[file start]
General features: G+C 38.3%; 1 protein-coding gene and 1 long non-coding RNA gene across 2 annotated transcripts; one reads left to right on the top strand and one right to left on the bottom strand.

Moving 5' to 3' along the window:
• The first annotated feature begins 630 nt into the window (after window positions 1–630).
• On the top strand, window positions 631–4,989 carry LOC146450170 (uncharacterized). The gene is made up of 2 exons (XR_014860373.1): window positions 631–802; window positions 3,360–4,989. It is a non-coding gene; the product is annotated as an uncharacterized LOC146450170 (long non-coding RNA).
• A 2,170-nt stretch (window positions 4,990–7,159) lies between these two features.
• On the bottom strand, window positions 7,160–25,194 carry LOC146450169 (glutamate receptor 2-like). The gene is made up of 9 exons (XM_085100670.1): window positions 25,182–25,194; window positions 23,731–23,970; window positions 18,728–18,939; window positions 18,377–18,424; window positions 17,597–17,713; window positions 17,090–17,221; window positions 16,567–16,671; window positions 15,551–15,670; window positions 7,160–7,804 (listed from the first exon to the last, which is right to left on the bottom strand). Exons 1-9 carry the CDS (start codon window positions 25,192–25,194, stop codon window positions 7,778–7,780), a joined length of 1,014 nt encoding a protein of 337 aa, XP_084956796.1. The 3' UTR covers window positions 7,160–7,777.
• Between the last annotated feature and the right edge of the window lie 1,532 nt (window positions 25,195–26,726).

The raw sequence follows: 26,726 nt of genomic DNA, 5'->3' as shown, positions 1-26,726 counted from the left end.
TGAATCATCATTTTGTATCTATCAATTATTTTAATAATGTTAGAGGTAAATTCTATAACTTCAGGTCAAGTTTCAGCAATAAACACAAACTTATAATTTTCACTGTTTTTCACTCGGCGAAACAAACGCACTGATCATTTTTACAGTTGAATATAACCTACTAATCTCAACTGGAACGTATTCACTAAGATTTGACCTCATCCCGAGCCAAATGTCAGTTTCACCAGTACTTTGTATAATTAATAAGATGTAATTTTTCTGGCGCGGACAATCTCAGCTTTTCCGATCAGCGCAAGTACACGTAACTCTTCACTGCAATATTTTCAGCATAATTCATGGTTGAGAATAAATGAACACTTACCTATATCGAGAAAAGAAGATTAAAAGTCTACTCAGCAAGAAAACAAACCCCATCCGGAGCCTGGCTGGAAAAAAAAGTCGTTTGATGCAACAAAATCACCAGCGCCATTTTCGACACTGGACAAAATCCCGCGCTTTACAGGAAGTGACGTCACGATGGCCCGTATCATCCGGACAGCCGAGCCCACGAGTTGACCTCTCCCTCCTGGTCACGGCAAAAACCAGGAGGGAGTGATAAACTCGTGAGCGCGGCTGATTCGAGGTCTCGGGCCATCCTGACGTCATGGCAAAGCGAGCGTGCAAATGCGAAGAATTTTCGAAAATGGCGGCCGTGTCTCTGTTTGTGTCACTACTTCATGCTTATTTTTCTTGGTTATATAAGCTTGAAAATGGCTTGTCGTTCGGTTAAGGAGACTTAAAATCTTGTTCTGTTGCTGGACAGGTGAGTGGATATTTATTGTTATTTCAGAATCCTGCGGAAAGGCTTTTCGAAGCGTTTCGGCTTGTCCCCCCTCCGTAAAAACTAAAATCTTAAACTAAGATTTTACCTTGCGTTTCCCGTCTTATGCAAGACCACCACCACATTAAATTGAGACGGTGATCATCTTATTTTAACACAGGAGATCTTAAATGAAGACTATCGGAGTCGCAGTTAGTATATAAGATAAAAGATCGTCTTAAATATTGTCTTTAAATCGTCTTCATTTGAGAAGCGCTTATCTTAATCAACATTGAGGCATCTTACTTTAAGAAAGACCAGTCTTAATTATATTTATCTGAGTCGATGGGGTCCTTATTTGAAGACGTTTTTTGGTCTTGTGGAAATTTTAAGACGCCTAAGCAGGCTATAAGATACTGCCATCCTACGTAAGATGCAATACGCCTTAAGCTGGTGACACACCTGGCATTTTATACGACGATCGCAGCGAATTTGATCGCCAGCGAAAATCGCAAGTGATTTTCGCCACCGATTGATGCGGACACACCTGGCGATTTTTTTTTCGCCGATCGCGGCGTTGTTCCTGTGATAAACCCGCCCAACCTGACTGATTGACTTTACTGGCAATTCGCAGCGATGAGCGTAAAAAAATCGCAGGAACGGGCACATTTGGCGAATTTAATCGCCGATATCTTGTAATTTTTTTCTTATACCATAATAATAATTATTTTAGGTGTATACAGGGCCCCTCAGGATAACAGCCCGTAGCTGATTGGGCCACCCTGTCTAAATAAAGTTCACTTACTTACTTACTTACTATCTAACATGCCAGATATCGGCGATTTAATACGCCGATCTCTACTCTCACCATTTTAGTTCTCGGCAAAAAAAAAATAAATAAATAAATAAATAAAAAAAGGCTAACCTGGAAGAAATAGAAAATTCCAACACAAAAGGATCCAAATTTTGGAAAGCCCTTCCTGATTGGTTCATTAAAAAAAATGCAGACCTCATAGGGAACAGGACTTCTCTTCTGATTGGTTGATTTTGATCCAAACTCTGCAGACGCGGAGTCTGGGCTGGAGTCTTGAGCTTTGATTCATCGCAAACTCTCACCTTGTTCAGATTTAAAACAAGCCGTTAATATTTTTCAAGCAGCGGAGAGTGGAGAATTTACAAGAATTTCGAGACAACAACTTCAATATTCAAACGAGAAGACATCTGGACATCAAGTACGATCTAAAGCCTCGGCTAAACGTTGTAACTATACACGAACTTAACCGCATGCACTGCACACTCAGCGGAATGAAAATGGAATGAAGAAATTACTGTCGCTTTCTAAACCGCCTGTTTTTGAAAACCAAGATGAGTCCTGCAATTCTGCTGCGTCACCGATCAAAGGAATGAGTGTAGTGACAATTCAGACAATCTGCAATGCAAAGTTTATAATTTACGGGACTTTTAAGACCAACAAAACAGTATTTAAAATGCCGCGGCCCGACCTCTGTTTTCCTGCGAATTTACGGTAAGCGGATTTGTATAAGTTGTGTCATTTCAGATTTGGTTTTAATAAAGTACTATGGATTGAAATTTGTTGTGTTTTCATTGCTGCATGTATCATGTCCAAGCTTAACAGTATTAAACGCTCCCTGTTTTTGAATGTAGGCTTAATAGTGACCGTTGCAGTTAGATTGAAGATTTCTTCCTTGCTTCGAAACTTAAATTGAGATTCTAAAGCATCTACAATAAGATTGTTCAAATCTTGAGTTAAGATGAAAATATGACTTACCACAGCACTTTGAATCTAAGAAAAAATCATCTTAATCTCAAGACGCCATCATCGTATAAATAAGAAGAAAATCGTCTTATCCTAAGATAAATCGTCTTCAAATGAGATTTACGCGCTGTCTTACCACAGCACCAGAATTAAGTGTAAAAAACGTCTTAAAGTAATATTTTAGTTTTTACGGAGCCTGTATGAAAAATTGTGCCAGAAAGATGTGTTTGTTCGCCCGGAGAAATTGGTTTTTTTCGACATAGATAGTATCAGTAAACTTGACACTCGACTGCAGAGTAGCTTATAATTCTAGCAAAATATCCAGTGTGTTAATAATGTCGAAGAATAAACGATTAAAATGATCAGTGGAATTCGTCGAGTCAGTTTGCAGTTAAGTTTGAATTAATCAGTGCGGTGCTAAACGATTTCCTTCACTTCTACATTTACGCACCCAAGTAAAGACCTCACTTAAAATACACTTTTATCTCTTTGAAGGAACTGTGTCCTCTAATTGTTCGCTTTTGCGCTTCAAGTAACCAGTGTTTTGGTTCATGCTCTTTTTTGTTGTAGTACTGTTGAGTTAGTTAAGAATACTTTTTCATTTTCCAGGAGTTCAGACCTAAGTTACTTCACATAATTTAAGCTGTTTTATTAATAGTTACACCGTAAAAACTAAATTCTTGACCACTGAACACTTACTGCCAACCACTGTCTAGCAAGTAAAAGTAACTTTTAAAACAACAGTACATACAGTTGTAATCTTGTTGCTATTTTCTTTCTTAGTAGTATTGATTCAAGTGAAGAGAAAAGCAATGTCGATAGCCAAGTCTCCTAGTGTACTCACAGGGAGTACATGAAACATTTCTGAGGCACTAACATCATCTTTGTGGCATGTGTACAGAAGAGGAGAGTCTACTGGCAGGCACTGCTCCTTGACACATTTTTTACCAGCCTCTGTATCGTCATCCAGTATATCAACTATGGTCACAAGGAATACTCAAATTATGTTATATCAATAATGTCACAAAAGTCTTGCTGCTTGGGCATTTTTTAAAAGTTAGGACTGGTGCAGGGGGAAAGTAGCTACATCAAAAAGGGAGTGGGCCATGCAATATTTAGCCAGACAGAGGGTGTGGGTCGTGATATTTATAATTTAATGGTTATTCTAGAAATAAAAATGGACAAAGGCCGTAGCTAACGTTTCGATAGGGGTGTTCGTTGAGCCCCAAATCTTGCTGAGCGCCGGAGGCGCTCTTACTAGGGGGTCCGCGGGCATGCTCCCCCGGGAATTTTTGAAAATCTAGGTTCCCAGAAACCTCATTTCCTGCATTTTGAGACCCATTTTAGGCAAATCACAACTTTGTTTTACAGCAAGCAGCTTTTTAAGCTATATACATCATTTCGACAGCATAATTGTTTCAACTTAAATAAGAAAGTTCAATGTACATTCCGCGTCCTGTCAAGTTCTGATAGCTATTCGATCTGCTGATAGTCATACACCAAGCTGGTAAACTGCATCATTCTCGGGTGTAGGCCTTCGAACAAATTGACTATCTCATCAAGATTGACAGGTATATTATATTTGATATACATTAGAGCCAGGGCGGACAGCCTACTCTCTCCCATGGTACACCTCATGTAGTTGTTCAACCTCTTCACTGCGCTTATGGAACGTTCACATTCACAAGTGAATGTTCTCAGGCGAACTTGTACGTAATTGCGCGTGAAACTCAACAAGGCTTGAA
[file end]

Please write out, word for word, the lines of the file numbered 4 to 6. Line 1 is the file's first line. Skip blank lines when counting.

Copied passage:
• On the top strand, window positions 631–4,989 carry LOC146450170 (uncharacterized). The gene is made up of 2 exons (XR_014860373.1): window positions 631–802; window positions 3,360–4,989. It is a non-coding gene; the product is annotated as an uncharacterized LOC146450170 (long non-coding RNA).
• A 2,170-nt stretch (window positions 4,990–7,159) lies between these two features.
• On the bottom strand, window positions 7,160–25,194 carry LOC146450169 (glutamate receptor 2-like). The gene is made up of 9 exons (XM_085100670.1): window positions 25,182–25,194; window positions 23,731–23,970; window positions 18,728–18,939; window positions 18,377–18,424; window positions 17,597–17,713; window positions 17,090–17,221; window positions 16,567–16,671; window positions 15,551–15,670; window positions 7,160–7,804 (listed from the first exon to the last, which is right to left on the bottom strand). Exons 1-9 carry the CDS (start codon window positions 25,192–25,194, stop codon window positions 7,778–7,780), a joined length of 1,014 nt encoding a protein of 337 aa, XP_084956796.1. The 3' UTR covers window positions 7,160–7,777.